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The Layering Effect

An Altadena Couple Restore a Terraced Hillside Garden

October 26, 2003|Susan Heeger

Beginning in the 1930s, an industrious man dug tons of native arroyo granite from an Altadena hill. Because of the passing of time and owners, only his last name, Rodriguez, is known. A working man and itinerant preacher, he toiled alone for more than 20 years in exchange for a room in a shed behind a house, where he built a half-acre of stone terraces, laying walls in broad steps so the landowner could plant orange trees.

Today the oranges are gone, but Rodriguez's walls still stand amid a panoply of fresh greens. Rosemary, lantana and ice plant drape his mortared rocks; snow-in-summer and lavender grow beside them. Trees weep above his stairs.

More than 60 years after his labors--he didn't stop here, building walls across two more rolling acres--Rodriguez's walls have inspired a new owner to plant a garden. Beginning in 1996, lawyer Chuck Greaves, who bought the property with his attorney wife, Lynda Larsen, has been laying out beds, installing trees and learning the ways of deer, salvias and succulents. "Aside from sticking in a few plants, I'd never gardened before," Greaves says. "But these terraces cried out to be filled."

In 1992, when he and Larsen bought their lodge-style house, built in the '40s on the site of a 1910 cabin, weeds covered the stepped hill. Their first job was to clear the slate, but given the size of the slope, hand-digging was out of the question. Smothering the ground with clear plastic killed the weeds, but when Greaves and Larsen left it on too long, the plastic disintegrated, scattering everywhere. After the cleanup, they decided to sow wildflower seeds and start a meadow. But come spring, the weeds returned with the flowers. "We couldn't tell which was which," Greaves says. Realizing it was time to get serious, the couple called an arborist friend, David Temple, in Colorado.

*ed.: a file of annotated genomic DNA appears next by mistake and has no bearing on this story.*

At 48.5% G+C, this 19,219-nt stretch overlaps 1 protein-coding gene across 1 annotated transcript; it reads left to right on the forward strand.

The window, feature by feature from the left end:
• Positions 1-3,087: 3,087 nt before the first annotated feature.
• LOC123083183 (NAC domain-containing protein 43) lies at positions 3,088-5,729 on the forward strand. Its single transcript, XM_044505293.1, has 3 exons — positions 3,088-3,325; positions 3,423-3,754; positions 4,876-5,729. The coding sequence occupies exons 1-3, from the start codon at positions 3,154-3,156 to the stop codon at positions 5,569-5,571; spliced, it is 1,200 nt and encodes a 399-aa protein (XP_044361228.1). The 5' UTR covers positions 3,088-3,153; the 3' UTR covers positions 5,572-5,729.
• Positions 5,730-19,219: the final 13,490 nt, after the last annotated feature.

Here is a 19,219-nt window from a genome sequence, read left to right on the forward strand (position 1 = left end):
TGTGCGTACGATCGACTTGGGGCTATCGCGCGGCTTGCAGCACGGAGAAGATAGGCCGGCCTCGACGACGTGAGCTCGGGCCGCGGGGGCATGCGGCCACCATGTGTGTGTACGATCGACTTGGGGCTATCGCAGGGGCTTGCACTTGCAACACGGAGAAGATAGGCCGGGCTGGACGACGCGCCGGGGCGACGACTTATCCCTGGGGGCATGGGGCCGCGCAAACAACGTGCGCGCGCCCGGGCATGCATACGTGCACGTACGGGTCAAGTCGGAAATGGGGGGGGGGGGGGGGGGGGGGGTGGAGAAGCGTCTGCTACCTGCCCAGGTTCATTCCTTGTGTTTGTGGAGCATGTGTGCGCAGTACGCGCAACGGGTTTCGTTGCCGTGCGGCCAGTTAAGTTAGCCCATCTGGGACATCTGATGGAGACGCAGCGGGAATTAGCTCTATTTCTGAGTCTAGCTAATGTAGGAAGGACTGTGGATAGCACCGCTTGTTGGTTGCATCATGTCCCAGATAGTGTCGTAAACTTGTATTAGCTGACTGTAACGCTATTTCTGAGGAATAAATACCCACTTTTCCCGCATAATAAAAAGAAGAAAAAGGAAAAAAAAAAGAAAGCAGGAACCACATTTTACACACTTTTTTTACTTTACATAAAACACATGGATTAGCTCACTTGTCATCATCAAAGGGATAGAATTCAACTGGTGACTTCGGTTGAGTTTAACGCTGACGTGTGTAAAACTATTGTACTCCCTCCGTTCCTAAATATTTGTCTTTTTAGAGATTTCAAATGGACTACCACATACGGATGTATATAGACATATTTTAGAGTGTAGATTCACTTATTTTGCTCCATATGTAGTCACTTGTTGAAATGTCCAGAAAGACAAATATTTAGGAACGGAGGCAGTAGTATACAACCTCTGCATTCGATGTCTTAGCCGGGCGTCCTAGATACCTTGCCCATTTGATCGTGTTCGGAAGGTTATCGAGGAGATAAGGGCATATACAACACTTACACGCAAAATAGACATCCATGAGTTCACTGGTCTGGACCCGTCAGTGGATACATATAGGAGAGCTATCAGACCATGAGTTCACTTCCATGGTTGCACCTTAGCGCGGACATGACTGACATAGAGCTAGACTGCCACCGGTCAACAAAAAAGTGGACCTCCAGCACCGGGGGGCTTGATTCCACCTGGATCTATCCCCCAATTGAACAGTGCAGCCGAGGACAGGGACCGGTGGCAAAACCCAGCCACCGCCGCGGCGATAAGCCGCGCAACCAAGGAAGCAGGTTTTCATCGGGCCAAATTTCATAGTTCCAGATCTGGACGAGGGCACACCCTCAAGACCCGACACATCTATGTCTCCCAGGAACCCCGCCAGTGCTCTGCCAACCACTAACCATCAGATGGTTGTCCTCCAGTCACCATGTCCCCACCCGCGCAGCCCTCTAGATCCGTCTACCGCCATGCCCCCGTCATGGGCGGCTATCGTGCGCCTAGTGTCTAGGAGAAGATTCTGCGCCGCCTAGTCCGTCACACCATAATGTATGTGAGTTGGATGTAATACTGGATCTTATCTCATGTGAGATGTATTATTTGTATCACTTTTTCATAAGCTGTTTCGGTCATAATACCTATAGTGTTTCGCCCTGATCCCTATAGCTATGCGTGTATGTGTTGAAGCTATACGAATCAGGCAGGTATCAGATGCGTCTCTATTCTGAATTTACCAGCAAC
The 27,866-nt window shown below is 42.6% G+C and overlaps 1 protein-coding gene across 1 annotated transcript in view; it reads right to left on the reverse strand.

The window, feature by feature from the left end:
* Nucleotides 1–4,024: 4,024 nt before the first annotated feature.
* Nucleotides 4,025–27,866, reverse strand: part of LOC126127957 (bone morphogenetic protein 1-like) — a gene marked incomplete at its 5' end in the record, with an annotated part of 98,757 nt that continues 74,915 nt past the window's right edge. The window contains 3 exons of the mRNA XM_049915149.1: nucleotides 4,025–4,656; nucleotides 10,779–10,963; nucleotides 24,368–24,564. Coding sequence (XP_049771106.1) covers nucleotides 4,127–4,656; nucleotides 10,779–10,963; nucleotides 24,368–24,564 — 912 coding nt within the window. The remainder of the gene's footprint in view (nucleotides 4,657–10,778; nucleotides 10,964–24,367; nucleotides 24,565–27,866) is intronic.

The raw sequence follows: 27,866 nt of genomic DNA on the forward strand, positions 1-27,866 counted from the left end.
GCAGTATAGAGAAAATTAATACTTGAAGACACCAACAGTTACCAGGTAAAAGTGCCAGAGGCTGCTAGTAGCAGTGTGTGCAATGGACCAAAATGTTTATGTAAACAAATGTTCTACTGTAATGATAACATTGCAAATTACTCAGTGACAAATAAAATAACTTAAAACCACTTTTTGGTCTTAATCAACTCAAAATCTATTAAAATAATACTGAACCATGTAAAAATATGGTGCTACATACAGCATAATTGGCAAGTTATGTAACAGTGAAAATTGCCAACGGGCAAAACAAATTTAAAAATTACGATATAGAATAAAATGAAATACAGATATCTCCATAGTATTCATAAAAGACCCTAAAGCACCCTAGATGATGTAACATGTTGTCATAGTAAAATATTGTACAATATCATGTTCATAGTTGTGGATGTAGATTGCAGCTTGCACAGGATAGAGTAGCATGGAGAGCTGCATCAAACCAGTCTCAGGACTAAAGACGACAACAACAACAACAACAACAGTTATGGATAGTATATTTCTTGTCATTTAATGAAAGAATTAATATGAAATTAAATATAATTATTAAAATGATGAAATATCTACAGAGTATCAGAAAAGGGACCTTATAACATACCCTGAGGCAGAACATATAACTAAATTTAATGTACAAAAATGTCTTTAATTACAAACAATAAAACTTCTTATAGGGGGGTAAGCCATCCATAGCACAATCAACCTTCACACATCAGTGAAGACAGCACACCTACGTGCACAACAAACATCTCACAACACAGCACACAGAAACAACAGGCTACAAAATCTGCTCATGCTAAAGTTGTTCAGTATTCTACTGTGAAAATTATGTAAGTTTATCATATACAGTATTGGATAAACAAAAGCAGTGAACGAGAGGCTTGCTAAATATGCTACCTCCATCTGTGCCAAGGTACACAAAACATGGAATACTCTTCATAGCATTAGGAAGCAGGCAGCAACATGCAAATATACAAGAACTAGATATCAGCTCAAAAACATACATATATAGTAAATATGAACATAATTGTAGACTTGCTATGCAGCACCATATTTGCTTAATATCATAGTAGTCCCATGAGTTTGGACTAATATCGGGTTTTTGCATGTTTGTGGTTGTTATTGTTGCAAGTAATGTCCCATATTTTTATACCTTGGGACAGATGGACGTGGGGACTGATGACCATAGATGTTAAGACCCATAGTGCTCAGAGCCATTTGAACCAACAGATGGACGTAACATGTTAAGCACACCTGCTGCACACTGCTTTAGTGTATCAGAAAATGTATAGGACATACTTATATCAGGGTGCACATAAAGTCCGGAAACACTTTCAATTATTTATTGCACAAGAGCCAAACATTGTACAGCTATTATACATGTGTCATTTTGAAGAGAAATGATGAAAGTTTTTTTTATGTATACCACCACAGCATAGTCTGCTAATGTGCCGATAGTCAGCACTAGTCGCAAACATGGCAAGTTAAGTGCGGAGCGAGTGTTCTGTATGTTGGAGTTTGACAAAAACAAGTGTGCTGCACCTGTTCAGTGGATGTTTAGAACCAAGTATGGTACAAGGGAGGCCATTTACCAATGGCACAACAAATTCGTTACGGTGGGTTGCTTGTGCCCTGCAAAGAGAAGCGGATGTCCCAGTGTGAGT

Temple flew out for a visit and in a few days helped Greaves design an irrigation system and choose unusual specimen trees. The two experimented with blue Atlas cedar and white-flowering dove tree--which later expired after an Altadena summer--but a Chinese fringe tree and Red Flame witch hazel survived. Temple helped Greaves realize that to create interesting views on his terraced garden, he first had to soften its hard horizontal lines.

Greaves began by planting a pair of cypresses to set off one of Rodriguez's architectural flights, an arched mission-style doorway between the third and fourth terraces. He and Larsen laid a path to that doorway and across the third terrace by hauling gravel in buckets and leaving curved cutouts at the edges for more plants. They added small cuttings of rosemary, sweet pea bush and orange sticks-on-fire, which eventually matured to fill out the beds.

"I planted for the long haul, not the immediate effect," says Greaves. He took his time, planted small and waited for borders to knit together. On one level, shrubby rosemary plants merged into a free-form undulating hedge. On another, white snow-in-summer, gold gazanias and an anonymous pink groundcover stitched their own textured tapestry.

From terrace to terrace, the plantings change, and so do the paths underfoot. The lowest level, with its desert succulents, has a soft decomposed-granite walk. The second, which suggests English-style edges with echium and lavender, features a grass path. On level three, the crunching gravel winds through rosemary, agaves and blue fescue to a half-hidden gazebo dining area. Another grass swath on the fourth level sets off fig, magnolia and avocado trees.

"I tried not to repeat too much so that the garden experience evolves and changes as you walk up," Greaves says. "But at the same time, it needed enough visual unity to hold together from below."

In the interest of cohesiveness, certain plants do repeat: rosemary, lavender and sage appear on several levels, evoking a Mediterranean look in harmony with the walls. These plants, along with succulents and grasses, are undemanding. "I don't have time for much maintenance," Greaves admits. Hence the drip irrigation, informal plantings and the bark mulch he puts on all his beds to conserve moisture, control weeds and feed the soil as it decomposes.

To discourage deer from dining, he chooses fragrant plants, which they dislike, and sheathes other plants, along with young trees, in metal mesh until they're too big and tough to chew.

Most of all, Greaves and Larsen enjoy their layered hill. "The plants have grown, more songbirds have arrived, it's just a great place to be."


Resource Guide

Persson's Nursery, Pasadena, (626) 792-6073; La Crescenta Nursery, Glendale, (818) 249-2448; California Cactus Center, Pasadena, (626) 795-2788; Theodore Payne Foundation, Sun Valley, (818) 768-1802; Huntington Library Botanical Gardens plant sale, San Marino, (626) 405-3500.

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